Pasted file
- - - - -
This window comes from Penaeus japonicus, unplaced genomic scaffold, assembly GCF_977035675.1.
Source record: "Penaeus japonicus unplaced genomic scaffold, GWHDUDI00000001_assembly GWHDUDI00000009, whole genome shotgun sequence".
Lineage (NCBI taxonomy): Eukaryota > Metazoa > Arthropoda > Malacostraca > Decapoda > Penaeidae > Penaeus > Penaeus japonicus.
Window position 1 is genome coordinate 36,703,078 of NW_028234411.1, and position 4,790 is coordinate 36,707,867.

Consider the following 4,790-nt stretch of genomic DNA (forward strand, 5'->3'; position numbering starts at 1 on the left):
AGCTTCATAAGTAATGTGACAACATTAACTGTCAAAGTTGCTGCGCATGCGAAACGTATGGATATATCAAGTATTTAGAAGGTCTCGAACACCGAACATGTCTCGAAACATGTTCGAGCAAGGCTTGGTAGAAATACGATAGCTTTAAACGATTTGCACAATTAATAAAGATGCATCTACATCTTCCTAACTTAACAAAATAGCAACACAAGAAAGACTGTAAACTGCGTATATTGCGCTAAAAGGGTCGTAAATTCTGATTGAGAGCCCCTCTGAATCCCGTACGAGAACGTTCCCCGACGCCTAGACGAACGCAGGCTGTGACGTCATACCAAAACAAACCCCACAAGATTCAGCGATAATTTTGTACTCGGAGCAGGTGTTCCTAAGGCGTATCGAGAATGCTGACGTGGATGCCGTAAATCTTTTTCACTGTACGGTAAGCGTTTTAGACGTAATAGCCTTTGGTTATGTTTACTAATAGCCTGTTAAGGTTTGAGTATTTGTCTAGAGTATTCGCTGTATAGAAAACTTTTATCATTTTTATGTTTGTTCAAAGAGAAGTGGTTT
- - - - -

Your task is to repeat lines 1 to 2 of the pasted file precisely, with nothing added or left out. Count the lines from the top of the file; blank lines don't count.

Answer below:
This window comes from Penaeus japonicus, unplaced genomic scaffold, assembly GCF_977035675.1.
Source record: "Penaeus japonicus unplaced genomic scaffold, GWHDUDI00000001_assembly GWHDUDI00000009, whole genome shotgun sequence".